Dark Age Warfare


655 Battle of Winwaed: Penda of Mercia was defeated by Oswiu of Northumbria. Although the battle was said to be the most important between the early northern and southern divisions of the Anglo-Saxons in Britain, few details are available. Significantly, the battle marked the effective demise of Anglo-Saxon paganism.

Battle was a high-risk strategy. It brought matters to a decision and could save the country from the horrors of rampaging armies. On the other hand, if one lost a battle one risked losing everything, including, of course, one’s life. No quarter was given to high-status prisoners in the Dark Ages. Even kings were summarily knocked on the head. A sensible commander therefore did everything possible to avoid battle unless he was confident of winning. Battles tended to happen when two forces were more or less equally matched, or thought they were, or when the commander had run out of other options. The Dark Ages have plenty of examples of desperate measures taken to avoid battle with a superior force. King Oswy of Northumbria offered to buy off his enemy King Penda in 655. A few years before, his rival King Oswin of Deira had disbanded his army and sent them home rather than face Oswy in battle.

Once battle had become inevitable, Dark Age commanders would choose their ground carefully. When Penda refused to be bought off in 655, Oswy reduced the odds by deploying in a strong position on high ground, forcing Penda’s forces to advance through a flooded river valley. A striking number of Dark Age battles were fought by fords in rivers. Perhaps the river not only secured at least one flank but enabled the army to be supplied by boats. At Brunanburh one flank of Athelstan’s army was secured by a stream and the other by a wood. Finding a short line with secure flanks enabled a smaller army to negate the enemy’s superior numbers and create several lines of defence. Another consideration was to have somewhere to retreat if things went badly. For example, at Dyrham in 577 the British commanders probably fought in front of their hillfort, retreating behind its stout walls as they were pressed back. Not that, in this case, it did them much good.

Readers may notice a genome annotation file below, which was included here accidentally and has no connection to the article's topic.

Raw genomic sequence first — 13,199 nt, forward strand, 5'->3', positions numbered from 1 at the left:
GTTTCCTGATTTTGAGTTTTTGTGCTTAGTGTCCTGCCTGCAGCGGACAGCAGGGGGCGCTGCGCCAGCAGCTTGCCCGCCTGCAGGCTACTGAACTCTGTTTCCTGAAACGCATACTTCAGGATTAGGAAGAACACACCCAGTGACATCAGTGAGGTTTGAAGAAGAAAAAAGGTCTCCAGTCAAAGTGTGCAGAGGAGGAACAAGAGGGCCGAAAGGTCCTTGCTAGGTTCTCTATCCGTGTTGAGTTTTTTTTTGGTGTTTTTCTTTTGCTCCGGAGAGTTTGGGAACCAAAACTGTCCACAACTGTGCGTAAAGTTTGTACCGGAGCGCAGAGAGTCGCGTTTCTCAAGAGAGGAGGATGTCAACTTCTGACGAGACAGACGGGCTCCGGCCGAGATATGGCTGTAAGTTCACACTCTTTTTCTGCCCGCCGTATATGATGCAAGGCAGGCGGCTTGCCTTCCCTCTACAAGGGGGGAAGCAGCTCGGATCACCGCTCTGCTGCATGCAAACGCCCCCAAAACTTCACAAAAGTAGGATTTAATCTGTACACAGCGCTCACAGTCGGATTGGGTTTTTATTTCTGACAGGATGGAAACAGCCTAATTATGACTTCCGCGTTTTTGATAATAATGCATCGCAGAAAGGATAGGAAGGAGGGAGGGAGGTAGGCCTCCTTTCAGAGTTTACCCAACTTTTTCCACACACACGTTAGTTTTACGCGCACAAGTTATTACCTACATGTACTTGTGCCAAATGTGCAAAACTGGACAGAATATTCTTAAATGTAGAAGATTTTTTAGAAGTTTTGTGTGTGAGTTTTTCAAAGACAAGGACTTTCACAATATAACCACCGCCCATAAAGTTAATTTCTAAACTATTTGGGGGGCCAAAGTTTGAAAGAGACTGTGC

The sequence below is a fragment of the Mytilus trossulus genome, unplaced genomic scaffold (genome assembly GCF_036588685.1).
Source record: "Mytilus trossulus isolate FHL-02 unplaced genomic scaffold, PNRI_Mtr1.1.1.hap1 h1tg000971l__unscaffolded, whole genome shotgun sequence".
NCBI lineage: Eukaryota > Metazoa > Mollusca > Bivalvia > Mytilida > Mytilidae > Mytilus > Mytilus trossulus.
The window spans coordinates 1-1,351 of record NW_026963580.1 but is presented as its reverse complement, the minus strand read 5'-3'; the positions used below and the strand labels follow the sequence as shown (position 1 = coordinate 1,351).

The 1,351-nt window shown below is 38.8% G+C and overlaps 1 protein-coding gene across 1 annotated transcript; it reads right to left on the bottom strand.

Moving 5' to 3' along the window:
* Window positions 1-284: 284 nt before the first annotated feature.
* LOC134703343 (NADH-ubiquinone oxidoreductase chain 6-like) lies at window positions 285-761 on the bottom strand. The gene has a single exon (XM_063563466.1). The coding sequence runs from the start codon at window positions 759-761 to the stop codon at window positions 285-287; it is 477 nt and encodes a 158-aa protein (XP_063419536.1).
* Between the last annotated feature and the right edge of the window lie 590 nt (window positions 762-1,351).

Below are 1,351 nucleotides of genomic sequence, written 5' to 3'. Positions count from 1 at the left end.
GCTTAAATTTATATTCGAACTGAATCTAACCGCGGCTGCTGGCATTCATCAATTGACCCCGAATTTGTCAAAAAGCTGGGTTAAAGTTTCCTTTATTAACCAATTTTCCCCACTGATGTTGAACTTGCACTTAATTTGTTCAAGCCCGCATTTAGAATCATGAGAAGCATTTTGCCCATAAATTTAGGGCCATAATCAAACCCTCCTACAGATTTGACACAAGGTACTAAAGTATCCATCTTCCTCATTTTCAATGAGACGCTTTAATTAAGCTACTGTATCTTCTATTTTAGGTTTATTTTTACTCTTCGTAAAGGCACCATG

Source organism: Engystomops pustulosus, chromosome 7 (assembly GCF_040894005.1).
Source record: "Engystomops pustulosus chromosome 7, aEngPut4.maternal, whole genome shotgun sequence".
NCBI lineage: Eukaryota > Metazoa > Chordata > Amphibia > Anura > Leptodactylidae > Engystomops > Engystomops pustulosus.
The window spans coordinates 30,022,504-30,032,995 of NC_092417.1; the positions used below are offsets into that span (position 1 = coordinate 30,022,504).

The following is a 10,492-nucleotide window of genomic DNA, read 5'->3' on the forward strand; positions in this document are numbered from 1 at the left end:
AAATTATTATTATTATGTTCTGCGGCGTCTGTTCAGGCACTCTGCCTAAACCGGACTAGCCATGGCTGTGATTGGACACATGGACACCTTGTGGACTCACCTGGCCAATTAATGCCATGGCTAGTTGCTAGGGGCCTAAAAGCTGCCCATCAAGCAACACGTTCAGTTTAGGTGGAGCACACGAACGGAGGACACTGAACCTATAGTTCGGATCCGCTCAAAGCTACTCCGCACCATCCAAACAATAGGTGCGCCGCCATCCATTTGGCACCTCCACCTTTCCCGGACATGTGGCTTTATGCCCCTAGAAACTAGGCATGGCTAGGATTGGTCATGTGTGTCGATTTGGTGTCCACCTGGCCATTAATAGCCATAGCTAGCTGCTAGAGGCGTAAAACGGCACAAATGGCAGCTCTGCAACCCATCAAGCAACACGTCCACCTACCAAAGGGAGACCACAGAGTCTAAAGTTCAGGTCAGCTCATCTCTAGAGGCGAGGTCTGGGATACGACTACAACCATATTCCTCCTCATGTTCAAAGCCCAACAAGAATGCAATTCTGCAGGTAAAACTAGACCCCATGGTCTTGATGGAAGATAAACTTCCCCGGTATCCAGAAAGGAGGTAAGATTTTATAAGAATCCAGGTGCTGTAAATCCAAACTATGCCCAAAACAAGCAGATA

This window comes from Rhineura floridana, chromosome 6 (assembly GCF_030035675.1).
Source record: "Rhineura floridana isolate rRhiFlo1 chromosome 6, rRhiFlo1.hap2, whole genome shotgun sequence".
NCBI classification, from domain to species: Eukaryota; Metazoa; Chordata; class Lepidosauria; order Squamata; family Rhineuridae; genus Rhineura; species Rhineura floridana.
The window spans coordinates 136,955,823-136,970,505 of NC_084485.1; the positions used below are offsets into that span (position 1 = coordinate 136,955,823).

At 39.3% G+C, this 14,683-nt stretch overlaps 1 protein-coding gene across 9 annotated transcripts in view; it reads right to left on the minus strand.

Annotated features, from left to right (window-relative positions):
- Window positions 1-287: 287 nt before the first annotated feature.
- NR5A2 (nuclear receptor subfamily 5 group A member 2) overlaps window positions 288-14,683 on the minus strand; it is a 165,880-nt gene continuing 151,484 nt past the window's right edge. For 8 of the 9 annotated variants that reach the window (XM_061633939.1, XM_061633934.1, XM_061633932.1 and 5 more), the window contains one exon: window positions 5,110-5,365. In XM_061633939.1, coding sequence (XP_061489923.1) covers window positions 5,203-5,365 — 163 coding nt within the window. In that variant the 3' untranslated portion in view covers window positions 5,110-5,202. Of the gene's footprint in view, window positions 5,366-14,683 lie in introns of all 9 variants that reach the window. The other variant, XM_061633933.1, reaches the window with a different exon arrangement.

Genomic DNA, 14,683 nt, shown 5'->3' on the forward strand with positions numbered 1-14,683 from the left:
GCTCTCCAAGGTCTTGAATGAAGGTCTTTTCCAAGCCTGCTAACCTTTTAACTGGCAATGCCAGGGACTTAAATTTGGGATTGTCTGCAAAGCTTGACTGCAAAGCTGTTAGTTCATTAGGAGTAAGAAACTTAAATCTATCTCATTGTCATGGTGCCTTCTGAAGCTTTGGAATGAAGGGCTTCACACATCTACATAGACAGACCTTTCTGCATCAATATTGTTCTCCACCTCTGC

Dark Age battle tactics are difficult to reconstruct for want of evidence. The only detailed account of a real battle is Maldon, where tactical considerations went no further than standing firm. The commander ‘bade his men make a war-hedge (wihagen) with their shields and hold it fast against the foe’. Like a hedge, the line would be long, straight and thin, and bristling with thorns – a thicket of spears. The more usual name for Maldon’s war-hedge was the shield-wall (bordweall). The line would stand to receive a charge behind overlapping shields with spearpoints projecting. The advancing enemy would see a line of wood and metal, eyes glinting between helmet and shield, and the only flesh on display being the lower legs. Breaking through this human wall would be akin to breaching the walls of a fort, and one source did indeed compare the Battle of Hastings with a siege.

Since everyone, whether Saxon, Briton or Viking, adopted shield-wall tactics in battle, the challenge was how to break through. If the commander had chosen his ground well, it would be impossible to outflank him. Sometimes, perhaps, the opposing shield-walls simply advanced towards one another and fought it out. However there is evidence that Roman tactics were familiar to Dark Age commanders through tracts such as that of Vegetius, written down in the early fifth century. As a means of breaking through, Vegetius recommended the wedge, a tactic particularly favoured by the Vikings who compared it with a charging boar and called it svinfylking or ‘swine-array’. Well-trained troops would mass in front of the shield-wall in wedge formation some ten lines deep. The wedge would then charge forward, keeping formation in order to penetrate the line with great force at a narrow point. Once the wall was broken more men would flood in and the enemy would be outflanked or even attacked from behind.